Welcome to bihchess.com

This site will publish many different types of magazine content 

Thank you for browsing

Why don't we use biodegradable plastic?

Posted by Jack on December 27, 2022
Table of Contents


    There's a great deal of misunderstanding about biodegradable plastics. In this article, we'll explore some of the reasons why we don't use them, as well as some promising alternatives that could help us get rid of single-use plastics and stop contributing to the ocean plastic crisis.

    There's a great deal of misunderstanding about biodegradable plastics.

    Biodegradable plastics are not compostable.

    Biodegradable plastics are not degradable in landfills, and they don't break down into harmless byproducts like most other plastic products do. They just sit there for hundreds of years, slowly releasing toxic chemicals into the environment as they degrade.

    They can't be used at sea because they will break apart into small pieces that look like food to fish and other marine life--and then those animals will die from ingesting them (if you've ever seen a fisherman pull an abandoned fishing net out of the ocean, you know what this looks like).

    Biodegradable plastics are not compostable.

    The problem with biodegradable plastics is that they're not compostable. Compostable plastics are designed to break down in a controlled environment, like an industrial composting facility or home bin. Biodegradable plastic, on the other hand, requires sunlight and oxygen--and lots of it--to degrade properly.

    As a result:

    • Biodegradable plastic can't be used at sea because it would take too long for them to disintegrate in water (this includes ocean dumping).
    • Compostable materials aren't actually degradable in landfills; instead they break down into smaller pieces that aren't easily filtered out by waste management systems or removed from landfills by maintenance crews

    Compostable plastic is not degradable in landfills.

    Compostable plastics are not degradable in landfills. Biodegradable plastics are not compostable, and vice versa.

    Compostable plastic is made from renewable resources like cornstarch or potato starch, which means it can be broken down by microorganisms in a controlled environment like an industrial compost facility or municipal landfill where there's plenty of oxygen and moisture present. However, these conditions don't exist in most landfills--the oxygen levels are low and there's no moisture for microbes to work with as they break down the material into water vapor and carbon dioxide gas (which we then breathe out). As such, most compostable materials end up sitting there forever until someone digs them up again at some point far into the future--and even then only after undergoing significant degradation before being excavated from their resting place underground!

    Biodegradable plastics can't be used at sea.

    Biodegradable plastic is not degradable in landfills. The Environmental Protection Agency (EPA) has determined that biodegradable plastics cannot be used at sea, as they may be mistaken for food by marine animals or birds. Because the degradation process takes place over time and not instantly, it can take months for these materials to break down into smaller pieces; during this time these plastics will continue to pollute our environment and harm wildlife if they're not properly disposed of at a recycling facility that accepts them.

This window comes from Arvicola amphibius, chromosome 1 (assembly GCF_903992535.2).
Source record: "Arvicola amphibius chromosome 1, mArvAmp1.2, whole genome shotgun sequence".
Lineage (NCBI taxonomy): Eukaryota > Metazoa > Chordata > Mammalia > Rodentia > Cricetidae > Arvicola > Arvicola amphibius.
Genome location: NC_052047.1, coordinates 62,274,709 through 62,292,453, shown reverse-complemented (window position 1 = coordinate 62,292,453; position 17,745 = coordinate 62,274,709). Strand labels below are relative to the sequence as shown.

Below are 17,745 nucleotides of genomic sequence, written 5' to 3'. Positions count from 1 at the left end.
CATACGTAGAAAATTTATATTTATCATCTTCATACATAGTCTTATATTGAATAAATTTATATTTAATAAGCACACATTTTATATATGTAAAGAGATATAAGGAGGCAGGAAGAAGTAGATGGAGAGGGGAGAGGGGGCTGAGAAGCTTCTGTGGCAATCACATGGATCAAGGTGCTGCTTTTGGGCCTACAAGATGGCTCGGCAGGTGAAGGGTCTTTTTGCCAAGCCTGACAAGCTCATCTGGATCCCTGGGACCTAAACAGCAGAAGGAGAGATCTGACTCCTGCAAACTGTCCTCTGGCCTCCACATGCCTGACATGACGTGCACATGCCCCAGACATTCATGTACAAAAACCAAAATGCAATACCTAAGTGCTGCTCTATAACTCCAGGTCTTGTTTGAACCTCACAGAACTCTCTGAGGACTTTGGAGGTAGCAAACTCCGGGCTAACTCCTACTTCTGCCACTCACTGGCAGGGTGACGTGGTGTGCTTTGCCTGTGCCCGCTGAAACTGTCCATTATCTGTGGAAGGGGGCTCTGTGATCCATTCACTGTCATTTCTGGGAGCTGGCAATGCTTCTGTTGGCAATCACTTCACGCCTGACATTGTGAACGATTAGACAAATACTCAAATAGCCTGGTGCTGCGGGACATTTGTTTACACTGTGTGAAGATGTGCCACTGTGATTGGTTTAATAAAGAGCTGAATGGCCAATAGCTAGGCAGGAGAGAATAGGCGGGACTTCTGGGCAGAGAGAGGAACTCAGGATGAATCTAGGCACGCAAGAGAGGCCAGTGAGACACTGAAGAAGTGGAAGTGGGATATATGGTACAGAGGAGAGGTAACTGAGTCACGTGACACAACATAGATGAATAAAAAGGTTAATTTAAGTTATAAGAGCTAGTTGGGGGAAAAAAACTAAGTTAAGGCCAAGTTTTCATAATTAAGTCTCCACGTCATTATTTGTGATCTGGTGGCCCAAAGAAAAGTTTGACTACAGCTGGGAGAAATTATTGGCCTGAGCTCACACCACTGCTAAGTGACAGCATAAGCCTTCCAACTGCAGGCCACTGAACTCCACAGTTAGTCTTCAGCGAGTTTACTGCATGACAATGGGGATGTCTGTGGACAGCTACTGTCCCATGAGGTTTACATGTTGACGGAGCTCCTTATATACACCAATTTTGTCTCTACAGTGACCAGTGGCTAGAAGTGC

Because of these facts, we don't want you thinking biodegradable plastic is any better than regular plastic when it comes to your health or planet's health!

    There are many reasons why we don't use biodegradable plastics, but there are some promising alternatives that we should explore.

    There are many reasons why we don't use biodegradable plastics. First, they're not compostable--and most products that are labeled "biodegradable" aren't actually compostable. Biodegradable plastic won't break down in landfills or marine environments, so it will just sit there for thousands of years.

    Compostable plastics have been around for about 25 years now and have proven to be very useful for specific applications like food packaging or disposable utensils at restaurants and cafeterias. Composting facilities can take these items and turn them into soil amendments that improve soil quality over time as they break down into smaller pieces over time (often within six months). However, these items cannot be recycled through traditional recycling programs because they usually aren't made from renewable resources like paper products would be; instead they're made from petroleum-based plastics like polylactic acid (PLA) which cannot be melted down again after being used once--so if you throw away your compostable yogurt cup after eating your breakfast at home one morning then chances are it won't ever get recycled!


    We've covered a lot of ground in this article. We talked about the difference between compostable plastic and biodegradable plastics, as well as why we don't use those materials today. We also looked at some alternatives that may be more promising in terms of their environmental impact. In the end, it comes down to what works best for your situation--and hopefully this article has given you some ideas on how to make that decision!


    Create Your Own Project

    Copyright 2021 - 2023 by bihchess.com
    Privacy Policy
    We use cookies in order to give you the best possible experience on our website. By continuing to use this site, you agree to our use of cookies.